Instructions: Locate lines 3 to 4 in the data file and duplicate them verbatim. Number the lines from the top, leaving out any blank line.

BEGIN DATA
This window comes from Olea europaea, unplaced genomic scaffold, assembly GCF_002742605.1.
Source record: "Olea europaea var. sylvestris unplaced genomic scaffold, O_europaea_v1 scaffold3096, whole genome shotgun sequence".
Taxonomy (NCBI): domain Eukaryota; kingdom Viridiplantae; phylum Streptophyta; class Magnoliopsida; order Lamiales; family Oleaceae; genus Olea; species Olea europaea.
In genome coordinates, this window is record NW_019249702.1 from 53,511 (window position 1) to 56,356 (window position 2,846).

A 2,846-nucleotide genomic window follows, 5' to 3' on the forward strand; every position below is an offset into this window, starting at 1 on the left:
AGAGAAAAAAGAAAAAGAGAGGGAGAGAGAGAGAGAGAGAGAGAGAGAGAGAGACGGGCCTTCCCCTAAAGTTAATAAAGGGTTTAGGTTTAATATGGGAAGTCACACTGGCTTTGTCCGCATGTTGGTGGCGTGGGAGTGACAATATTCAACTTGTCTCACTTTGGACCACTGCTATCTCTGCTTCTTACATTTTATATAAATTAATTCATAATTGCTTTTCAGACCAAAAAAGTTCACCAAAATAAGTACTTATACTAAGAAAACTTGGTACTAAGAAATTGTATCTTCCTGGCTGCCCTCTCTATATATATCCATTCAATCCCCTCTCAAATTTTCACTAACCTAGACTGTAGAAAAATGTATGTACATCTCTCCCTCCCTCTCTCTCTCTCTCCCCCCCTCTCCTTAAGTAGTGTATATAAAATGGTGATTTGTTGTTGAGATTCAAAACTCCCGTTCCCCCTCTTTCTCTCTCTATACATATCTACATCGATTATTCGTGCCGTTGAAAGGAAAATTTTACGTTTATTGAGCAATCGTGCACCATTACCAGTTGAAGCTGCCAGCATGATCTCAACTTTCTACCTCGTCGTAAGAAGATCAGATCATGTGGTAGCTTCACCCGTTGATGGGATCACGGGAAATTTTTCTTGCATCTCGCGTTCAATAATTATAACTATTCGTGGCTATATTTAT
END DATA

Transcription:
Taxonomy (NCBI): domain Eukaryota; kingdom Viridiplantae; phylum Streptophyta; class Magnoliopsida; order Lamiales; family Oleaceae; genus Olea; species Olea europaea.
In genome coordinates, this window is record NW_019249702.1 from 53,511 (window position 1) to 56,356 (window position 2,846).